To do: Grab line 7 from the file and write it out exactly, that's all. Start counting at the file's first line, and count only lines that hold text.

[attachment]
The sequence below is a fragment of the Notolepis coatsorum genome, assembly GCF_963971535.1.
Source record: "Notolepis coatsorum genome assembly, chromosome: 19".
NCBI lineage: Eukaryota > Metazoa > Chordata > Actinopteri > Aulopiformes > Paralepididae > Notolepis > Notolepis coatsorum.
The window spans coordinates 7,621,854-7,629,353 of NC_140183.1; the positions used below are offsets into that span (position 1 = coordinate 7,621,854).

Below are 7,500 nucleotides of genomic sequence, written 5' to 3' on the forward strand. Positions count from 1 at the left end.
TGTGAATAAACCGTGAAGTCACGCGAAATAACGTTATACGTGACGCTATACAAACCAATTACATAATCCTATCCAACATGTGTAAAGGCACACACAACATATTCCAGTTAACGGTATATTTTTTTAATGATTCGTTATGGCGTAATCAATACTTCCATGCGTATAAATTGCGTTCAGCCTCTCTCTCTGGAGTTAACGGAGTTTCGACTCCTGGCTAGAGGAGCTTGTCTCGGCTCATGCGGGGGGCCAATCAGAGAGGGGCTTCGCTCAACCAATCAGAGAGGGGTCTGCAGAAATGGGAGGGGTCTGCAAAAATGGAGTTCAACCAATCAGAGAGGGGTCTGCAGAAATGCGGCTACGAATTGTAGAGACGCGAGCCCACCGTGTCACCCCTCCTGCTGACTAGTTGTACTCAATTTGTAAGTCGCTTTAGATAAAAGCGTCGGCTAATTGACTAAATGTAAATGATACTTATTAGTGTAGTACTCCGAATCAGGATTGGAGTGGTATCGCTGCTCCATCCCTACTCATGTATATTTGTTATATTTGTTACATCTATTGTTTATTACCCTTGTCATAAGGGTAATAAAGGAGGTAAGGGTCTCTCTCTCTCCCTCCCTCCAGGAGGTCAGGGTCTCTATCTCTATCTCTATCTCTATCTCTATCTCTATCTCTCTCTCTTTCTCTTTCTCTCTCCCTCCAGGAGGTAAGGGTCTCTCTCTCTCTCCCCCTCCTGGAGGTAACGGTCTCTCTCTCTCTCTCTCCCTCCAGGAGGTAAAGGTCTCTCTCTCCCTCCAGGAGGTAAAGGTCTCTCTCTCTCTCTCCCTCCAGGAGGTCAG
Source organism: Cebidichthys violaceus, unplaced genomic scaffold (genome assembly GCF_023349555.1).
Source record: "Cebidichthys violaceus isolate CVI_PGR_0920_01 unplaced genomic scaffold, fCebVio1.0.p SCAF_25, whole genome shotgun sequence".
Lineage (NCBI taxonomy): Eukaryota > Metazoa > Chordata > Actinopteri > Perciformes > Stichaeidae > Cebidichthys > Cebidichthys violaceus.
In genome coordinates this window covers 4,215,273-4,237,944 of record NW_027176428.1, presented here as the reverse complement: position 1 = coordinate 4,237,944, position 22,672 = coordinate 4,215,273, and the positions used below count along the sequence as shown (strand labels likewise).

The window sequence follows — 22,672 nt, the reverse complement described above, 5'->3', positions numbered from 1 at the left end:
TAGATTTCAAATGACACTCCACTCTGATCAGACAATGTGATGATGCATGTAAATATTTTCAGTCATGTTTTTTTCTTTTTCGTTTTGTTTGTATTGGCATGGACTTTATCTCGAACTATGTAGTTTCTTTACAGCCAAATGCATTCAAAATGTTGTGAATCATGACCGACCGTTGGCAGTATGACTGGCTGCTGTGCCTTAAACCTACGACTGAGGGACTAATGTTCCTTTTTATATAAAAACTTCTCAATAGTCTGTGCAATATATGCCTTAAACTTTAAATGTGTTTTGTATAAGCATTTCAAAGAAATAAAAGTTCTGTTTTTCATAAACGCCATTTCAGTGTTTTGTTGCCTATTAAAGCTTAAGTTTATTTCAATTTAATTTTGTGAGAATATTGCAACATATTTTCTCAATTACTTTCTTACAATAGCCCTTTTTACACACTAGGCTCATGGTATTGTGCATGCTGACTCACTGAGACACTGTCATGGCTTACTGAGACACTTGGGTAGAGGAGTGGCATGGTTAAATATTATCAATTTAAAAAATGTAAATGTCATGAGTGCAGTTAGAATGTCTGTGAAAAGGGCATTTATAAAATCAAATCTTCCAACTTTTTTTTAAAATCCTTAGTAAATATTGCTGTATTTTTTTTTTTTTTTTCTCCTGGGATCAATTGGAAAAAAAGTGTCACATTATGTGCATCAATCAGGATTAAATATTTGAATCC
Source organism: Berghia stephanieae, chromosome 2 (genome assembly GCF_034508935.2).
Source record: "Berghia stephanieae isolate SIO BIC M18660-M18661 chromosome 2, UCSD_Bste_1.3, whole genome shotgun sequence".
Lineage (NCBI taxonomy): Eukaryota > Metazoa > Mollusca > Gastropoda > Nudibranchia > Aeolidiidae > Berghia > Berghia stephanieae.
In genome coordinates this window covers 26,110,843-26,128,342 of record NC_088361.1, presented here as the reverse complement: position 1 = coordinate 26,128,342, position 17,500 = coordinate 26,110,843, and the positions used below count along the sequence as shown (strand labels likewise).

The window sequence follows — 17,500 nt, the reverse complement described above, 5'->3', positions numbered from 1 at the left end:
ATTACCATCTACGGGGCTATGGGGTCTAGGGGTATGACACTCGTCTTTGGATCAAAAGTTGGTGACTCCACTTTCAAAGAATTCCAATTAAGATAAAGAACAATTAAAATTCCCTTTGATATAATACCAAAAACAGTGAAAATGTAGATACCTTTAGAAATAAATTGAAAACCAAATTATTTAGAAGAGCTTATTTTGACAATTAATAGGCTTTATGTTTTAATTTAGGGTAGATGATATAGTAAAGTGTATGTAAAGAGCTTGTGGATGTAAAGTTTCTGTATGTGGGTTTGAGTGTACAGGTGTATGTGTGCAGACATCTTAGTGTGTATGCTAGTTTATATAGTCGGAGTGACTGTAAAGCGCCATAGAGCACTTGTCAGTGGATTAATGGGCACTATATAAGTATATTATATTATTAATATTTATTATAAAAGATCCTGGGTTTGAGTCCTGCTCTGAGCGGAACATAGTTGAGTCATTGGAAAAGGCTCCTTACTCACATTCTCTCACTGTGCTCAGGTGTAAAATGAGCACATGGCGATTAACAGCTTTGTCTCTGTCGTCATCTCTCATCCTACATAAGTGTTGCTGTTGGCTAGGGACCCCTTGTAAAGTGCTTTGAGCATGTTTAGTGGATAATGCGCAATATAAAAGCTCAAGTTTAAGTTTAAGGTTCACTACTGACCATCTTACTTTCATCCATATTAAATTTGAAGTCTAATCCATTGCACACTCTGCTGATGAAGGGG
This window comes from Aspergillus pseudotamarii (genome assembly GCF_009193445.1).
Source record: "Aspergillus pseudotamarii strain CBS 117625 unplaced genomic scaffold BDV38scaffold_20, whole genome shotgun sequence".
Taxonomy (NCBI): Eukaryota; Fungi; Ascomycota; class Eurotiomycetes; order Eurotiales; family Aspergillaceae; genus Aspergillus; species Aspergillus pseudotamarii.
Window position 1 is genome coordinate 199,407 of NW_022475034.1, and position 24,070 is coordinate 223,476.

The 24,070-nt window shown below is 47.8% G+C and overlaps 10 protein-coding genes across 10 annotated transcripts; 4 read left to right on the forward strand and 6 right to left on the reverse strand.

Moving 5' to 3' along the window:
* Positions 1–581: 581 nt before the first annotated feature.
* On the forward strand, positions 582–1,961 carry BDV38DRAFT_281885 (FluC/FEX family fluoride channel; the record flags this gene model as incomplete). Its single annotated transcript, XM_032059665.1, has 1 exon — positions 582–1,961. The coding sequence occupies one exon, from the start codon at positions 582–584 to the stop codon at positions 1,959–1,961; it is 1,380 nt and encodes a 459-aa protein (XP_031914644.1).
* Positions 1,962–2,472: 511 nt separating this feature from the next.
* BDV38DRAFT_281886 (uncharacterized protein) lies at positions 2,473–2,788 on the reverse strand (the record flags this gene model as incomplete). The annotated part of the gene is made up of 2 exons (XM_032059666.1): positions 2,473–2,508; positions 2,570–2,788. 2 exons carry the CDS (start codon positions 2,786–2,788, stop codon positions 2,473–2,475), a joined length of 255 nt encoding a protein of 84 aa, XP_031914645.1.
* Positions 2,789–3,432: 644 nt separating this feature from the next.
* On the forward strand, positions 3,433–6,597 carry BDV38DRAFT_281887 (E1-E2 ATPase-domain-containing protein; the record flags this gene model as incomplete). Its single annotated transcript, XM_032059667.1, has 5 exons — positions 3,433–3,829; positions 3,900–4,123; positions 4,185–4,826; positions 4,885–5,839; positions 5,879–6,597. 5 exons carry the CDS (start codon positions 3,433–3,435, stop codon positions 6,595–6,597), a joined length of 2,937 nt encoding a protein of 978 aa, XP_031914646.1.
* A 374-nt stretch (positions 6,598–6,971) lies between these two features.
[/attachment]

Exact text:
Source organism: Cebidichthys violaceus, unplaced genomic scaffold (genome assembly GCF_023349555.1).